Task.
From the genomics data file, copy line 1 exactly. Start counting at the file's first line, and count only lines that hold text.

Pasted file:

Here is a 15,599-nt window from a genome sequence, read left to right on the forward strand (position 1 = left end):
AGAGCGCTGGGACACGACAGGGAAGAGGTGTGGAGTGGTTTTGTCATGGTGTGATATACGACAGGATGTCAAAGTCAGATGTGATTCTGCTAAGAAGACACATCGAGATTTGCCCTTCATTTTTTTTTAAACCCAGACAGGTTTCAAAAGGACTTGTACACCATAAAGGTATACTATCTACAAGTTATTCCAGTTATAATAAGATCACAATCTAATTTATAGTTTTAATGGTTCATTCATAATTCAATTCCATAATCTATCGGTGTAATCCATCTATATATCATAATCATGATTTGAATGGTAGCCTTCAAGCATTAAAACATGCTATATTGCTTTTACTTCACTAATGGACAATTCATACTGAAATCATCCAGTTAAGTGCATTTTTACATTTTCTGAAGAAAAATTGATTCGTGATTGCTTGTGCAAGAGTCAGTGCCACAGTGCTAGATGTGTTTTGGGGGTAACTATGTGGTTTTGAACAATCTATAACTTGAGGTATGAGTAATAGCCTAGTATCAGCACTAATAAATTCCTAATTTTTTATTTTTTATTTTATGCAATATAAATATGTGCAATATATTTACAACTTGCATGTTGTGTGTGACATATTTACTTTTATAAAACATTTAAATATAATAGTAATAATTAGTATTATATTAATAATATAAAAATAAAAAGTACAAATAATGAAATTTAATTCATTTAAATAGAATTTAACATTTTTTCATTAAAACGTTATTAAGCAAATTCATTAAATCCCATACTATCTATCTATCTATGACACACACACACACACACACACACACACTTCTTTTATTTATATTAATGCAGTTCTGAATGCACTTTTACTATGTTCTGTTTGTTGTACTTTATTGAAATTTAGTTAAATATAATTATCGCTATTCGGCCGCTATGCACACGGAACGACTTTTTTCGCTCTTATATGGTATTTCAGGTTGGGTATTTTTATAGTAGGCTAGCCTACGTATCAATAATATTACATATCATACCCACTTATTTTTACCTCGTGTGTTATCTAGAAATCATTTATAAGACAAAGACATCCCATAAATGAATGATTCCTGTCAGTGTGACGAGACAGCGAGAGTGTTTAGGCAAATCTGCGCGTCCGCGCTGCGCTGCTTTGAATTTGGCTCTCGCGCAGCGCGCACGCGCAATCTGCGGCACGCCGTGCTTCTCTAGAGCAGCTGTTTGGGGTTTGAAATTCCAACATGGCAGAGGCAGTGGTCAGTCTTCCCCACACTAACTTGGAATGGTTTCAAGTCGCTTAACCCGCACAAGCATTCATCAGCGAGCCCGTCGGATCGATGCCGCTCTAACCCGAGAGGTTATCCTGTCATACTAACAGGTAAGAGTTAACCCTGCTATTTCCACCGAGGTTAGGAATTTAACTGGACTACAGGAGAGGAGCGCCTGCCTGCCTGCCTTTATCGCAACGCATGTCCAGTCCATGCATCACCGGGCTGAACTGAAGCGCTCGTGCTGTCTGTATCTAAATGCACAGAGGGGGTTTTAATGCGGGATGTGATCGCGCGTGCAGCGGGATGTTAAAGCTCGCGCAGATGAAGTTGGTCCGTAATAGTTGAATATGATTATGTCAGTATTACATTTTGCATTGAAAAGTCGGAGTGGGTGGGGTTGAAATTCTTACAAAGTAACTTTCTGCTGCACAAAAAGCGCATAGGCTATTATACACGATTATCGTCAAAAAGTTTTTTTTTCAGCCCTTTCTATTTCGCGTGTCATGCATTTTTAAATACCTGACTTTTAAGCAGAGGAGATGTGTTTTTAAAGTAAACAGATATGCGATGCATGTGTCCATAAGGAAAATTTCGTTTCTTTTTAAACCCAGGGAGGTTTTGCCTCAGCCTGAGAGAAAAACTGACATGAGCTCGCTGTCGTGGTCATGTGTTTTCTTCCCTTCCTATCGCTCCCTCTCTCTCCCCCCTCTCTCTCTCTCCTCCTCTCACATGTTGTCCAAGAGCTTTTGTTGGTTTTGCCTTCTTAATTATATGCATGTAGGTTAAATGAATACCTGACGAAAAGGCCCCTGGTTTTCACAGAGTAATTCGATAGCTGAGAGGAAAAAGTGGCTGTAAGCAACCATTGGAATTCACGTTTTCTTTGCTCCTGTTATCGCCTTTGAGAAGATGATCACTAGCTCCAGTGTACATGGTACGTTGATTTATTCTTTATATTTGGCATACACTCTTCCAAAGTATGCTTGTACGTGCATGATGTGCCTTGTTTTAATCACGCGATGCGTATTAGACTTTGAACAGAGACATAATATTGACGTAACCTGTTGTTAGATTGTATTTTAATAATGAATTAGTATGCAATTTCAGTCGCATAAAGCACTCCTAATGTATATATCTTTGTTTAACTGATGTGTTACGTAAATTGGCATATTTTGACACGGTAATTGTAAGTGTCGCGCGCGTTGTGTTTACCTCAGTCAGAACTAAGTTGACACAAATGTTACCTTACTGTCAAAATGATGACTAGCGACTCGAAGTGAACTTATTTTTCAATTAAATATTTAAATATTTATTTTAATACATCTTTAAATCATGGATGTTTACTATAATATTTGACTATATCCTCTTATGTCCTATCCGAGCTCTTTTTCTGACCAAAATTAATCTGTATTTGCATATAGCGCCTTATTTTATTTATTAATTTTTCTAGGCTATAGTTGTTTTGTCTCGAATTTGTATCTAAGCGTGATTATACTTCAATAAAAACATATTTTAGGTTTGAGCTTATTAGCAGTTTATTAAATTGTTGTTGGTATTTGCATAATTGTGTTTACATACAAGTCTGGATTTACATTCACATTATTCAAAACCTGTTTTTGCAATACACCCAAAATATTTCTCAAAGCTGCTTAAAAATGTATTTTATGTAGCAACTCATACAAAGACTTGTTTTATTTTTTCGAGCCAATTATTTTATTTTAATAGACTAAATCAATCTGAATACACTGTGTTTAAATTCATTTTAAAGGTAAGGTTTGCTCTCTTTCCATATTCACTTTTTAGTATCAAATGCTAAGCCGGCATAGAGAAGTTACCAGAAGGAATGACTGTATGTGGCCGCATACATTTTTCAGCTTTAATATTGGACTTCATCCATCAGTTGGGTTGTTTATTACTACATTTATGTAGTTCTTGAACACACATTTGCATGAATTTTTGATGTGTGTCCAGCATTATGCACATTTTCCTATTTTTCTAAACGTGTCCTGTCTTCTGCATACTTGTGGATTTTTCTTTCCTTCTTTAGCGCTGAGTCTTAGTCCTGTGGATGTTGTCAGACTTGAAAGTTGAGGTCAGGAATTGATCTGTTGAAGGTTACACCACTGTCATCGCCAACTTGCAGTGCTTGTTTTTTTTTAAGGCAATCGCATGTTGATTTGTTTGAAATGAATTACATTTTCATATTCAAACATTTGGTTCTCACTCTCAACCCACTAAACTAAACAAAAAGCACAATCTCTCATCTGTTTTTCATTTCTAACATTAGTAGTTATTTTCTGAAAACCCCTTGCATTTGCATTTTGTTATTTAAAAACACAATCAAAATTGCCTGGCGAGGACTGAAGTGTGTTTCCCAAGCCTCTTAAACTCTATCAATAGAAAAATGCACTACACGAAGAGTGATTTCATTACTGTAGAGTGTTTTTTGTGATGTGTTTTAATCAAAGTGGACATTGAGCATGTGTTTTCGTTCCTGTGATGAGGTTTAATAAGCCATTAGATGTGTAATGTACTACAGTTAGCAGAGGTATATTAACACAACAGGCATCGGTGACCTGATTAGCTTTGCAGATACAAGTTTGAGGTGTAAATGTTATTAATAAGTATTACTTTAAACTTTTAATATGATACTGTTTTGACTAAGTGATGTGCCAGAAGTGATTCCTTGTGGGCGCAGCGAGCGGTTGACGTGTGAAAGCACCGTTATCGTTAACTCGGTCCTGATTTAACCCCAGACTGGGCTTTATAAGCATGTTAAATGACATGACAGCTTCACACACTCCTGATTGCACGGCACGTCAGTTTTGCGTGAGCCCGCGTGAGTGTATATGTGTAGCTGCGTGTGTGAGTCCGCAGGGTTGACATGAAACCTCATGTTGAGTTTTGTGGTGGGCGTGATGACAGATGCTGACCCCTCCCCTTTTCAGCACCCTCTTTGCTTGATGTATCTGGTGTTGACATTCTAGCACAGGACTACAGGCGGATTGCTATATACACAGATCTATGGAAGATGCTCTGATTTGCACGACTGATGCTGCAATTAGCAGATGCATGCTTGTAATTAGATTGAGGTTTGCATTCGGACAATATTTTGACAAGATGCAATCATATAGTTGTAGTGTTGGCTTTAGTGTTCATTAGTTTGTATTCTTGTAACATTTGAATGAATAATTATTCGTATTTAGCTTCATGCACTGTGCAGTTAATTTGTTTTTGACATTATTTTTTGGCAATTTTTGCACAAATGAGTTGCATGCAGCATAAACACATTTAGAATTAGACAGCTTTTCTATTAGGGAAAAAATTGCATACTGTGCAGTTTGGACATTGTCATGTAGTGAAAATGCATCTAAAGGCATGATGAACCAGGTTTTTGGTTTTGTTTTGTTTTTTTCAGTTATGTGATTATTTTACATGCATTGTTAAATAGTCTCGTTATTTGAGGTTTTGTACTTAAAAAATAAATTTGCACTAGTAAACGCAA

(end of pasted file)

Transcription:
Here is a 15,599-nt window from a genome sequence, read left to right on the forward strand (position 1 = left end):